Between Artificial Intelligence and Human Encounter
A PhD Workshop on AI and Democracy
By Niklas Bub
After two years of pandemic, the interdisciplinary PhD workshop ›AI and Democracy‹ was supposed to be different: far away from the pixelated faces, the ›trying-to-reconnect‹ remarks, and the anger about the people who—after two years of online-meetings—still haven’t managed to get themselves a decent microphone. While ›growing tired of online-meetings‹ would have been an accurate description of many people’s states of mind during 2021, the predominant mood of 2022 shifted towards a gloomy resignation.
Many missed the exchange in personal conversations, the forging of real connections, and the inspiration through encounters—yet this free flow of ideas is not only a foundation of democratic discourse but immensely important when it comes to discussing the future of artificial intelligence, says the workshop’s main organizer, Larissa Höfling:
»There is currently too little talk about how dominant the big tech companies are in digitizing the world, making it AI-readable. University researchers are struggling to keep up with the pace of algorithm development in the industry, with new AI applications hitting the market virtually every minute. We should, however, think much more about how we want to use these technologies.«
In order to have a profound conversation about the »how«, it is sometimes necessary to leave the fast-paced digital world. That’s why on April 2nd, a total of 23 interdisciplinary AI researchers made their way to Tübingen—the tranquil town on the edge of the Swabian Alb—to discuss the impact of AI on democracy.
For some of the researchers, it was to be the first face-to-face congress in their scientific careers. Neele Falk, for instance, has only had one other in-person congress since she started her PhD on Natural Language Processing (NLP) more than two years ago, »and the congress at that time was by far not as exciting as this one«, she shares at one of the social evening events: »At that congress, I only had five minutes for my presentation and no real discussion ensued—just one or two boring questions from the audience. Here, on the other hand, we have 30 minutes for our presentations, and the discussions afterwards are really lively.«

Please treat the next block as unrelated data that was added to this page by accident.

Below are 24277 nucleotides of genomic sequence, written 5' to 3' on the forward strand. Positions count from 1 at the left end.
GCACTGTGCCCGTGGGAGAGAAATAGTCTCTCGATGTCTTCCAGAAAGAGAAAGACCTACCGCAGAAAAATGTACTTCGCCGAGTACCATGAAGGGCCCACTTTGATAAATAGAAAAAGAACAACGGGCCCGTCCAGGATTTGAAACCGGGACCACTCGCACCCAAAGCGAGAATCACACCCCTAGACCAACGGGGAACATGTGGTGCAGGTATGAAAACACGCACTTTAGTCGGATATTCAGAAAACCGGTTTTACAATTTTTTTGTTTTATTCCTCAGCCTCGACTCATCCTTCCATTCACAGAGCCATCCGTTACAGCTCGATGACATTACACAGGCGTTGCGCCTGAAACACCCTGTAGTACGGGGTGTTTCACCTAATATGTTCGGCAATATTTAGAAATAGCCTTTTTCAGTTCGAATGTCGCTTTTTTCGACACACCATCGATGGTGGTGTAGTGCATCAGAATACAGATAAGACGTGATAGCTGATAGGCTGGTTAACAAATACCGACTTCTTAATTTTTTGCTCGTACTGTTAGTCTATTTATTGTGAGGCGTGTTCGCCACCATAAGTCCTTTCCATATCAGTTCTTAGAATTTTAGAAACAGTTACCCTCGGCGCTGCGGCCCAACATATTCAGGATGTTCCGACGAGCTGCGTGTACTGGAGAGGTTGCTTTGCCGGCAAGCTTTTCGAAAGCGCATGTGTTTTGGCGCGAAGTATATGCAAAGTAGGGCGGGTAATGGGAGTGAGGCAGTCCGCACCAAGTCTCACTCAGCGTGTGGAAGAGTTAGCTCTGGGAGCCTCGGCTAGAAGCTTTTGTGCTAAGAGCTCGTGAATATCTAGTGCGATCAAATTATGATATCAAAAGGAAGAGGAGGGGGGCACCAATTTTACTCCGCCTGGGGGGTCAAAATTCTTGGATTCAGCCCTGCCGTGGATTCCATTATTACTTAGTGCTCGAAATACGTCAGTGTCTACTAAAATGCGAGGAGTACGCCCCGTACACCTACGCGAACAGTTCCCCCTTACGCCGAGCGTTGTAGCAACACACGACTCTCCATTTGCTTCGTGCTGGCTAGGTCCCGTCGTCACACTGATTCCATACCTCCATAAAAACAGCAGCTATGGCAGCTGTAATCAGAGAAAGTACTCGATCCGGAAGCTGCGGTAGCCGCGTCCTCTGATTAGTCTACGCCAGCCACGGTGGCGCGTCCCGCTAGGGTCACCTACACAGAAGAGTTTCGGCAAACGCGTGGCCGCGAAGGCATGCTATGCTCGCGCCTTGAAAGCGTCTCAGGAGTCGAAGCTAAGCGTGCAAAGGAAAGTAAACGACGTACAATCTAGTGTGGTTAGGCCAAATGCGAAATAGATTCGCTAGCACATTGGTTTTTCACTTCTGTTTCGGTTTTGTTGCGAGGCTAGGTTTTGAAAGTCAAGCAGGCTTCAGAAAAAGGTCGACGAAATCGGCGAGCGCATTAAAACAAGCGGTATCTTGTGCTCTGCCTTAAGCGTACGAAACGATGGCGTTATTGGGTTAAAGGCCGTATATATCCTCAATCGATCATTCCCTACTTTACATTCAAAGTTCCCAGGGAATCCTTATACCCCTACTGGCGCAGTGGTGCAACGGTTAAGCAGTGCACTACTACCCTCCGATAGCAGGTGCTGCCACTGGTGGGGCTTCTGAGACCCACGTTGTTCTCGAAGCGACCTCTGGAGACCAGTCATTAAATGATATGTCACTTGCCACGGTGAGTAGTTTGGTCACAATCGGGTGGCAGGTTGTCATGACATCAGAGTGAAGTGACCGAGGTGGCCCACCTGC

Neele’s presentation is about ›using AI to investigate argumentation in deliberative discussions‹, which—in plain English—means figuring out: What is a good discourse? Or what constitutes a good argument? Two important questions for a democratic discourse that may soon be increasingly moderated by artificial intelligence. Together with Christopher Klamm, a fellow NLP researcher, she explains to the workshop participants how artificial intelligence can understand and respond to text or voice data in the same way humans do.
Both Neele and Christopher come from a technical background, where the Silicon Valley mentality of ›move fast and break things‹ still prevails, although there is more and more focus on responsible AI, Christopher says, adding that »dual-use cases can easily arise«. By dual-use, Christopher means applications that are subsequently used for a negative purpose other than the original. For instance, the use of AI to create misinformation or propaganda.